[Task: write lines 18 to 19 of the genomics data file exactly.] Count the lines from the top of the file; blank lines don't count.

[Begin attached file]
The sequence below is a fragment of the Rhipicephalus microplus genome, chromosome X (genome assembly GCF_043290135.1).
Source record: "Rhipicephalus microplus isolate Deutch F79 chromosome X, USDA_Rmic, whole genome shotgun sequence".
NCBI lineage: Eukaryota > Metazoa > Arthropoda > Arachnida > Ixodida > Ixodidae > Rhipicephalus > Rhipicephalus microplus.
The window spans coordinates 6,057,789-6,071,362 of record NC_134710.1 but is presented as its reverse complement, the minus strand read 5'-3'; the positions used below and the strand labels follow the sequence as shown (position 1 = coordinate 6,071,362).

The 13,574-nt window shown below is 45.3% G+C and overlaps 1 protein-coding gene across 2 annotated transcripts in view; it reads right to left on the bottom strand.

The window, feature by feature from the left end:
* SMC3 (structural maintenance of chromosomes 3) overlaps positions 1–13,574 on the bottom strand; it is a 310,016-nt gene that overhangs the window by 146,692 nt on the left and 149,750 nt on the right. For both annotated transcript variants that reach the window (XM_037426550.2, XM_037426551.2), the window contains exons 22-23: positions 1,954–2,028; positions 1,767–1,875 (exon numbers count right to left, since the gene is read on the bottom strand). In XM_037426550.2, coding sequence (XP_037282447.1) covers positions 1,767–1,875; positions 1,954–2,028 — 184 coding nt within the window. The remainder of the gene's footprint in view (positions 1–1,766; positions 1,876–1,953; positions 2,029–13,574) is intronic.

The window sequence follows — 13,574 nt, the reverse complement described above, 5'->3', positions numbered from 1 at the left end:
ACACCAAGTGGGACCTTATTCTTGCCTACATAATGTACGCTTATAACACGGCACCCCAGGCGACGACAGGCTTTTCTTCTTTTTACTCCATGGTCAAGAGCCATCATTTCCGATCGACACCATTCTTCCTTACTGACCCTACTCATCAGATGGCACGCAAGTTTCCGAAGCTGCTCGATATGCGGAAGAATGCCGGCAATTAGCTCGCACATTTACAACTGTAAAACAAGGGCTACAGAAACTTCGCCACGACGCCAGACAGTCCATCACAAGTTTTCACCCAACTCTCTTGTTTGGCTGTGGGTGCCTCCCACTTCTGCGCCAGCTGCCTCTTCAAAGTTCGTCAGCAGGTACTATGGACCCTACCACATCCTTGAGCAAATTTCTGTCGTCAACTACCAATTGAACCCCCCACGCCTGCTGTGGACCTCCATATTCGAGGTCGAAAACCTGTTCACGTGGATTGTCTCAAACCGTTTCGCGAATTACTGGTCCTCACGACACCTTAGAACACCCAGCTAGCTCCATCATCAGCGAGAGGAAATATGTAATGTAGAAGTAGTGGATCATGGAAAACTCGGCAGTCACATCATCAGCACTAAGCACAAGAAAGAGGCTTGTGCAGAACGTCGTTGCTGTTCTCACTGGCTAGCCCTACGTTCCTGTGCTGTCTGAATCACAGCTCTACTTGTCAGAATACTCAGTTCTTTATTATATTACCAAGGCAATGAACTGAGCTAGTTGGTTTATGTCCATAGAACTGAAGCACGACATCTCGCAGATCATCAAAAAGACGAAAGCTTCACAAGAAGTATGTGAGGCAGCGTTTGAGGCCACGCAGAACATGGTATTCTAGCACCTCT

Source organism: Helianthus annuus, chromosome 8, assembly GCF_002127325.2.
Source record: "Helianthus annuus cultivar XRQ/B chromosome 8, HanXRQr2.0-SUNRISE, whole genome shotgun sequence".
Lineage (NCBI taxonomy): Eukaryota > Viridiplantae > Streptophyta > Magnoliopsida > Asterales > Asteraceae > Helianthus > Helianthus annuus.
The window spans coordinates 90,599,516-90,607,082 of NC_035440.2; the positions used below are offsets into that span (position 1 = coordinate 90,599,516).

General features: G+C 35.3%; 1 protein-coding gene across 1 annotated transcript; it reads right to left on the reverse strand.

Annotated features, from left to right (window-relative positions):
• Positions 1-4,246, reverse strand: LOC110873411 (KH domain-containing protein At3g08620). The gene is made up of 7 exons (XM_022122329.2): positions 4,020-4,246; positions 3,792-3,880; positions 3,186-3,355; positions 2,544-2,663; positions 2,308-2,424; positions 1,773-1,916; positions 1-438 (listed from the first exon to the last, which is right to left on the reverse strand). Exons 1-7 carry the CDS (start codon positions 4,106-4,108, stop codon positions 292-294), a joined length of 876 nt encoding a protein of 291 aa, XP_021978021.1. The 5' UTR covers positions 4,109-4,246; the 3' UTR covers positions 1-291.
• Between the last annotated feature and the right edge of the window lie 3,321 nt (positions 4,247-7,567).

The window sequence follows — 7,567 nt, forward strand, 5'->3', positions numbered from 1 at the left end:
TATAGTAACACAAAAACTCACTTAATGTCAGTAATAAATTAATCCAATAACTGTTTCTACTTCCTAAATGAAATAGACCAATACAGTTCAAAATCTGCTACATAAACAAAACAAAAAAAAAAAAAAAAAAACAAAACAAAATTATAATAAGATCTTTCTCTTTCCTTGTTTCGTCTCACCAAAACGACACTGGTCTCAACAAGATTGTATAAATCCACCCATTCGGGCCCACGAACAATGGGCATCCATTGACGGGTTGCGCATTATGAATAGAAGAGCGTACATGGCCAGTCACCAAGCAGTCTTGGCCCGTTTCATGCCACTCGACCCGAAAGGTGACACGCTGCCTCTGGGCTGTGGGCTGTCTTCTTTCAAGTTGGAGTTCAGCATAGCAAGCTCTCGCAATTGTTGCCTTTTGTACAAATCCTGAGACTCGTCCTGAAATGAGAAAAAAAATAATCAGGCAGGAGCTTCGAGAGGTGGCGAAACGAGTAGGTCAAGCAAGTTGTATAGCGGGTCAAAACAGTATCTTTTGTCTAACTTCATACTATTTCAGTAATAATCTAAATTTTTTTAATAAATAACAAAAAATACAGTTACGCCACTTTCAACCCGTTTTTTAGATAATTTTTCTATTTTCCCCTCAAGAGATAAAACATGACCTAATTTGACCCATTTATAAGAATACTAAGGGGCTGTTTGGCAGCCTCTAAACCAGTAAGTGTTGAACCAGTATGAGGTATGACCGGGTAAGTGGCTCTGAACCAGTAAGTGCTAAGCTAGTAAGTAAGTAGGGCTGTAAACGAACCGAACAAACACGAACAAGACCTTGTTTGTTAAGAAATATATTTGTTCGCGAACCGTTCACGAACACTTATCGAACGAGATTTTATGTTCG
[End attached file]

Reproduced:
The window sequence follows — 7,567 nt, forward strand, 5'->3', positions numbered from 1 at the left end:
TATAGTAACACAAAAACTCACTTAATGTCAGTAATAAATTAATCCAATAACTGTTTCTACTTCCTAAATGAAATAGACCAATACAGTTCAAAATCTGCTACATAAACAAAACAAAAAAAAAAAAAAAAAAACAAAACAAAATTATAATAAGATCTTTCTCTTTCCTTGTTTCGTCTCACCAAAACGACACTGGTCTCAACAAGATTGTATAAATCCACCCATTCGGGCCCACGAACAATGGGCATCCATTGACGGGTTGCGCATTATGAATAGAAGAGCGTACATGGCCAGTCACCAAGCAGTCTTGGCCCGTTTCATGCCACTCGACCCGAAAGGTGACACGCTGCCTCTGGGCTGTGGGCTGTCTTCTTTCAAGTTGGAGTTCAGCATAGCAAGCTCTCGCAATTGTTGCCTTTTGTACAAATCCTGAGACTCGTCCTGAAATGAGAAAAAAAATAATCAGGCAGGAGCTTCGAGAGGTGGCGAAACGAGTAGGTCAAGCAAGTTGTATAGCGGGTCAAAACAGTATCTTTTGTCTAACTTCATACTATTTCAGTAATAATCTAAATTTTTTTAATAAATAACAAAAAATACAGTTACGCCACTTTCAACCCGTTTTTTAGATAATTTTTCTATTTTCCCCTCAAGAGATAAAACATGACCTAATTTGACCCATTTATAAGAATACTAAGGGGCTGTTTGGCAGCCTCTAAACCAGTAAGTGTTGAACCAGTATGAGGTATGACCGGGTAAGTGGCTCTGAACCAGTAAGTGCTAAGCTAGTAAGTAAGTAGGGCTGTAAACGAACCGAACAAACACGAACAAGACCTTGTTTGTTAAGAAATATATTTGTTCGCGAACCGTTCACGAACACTTATCGAACGAGATTTTATGTTCG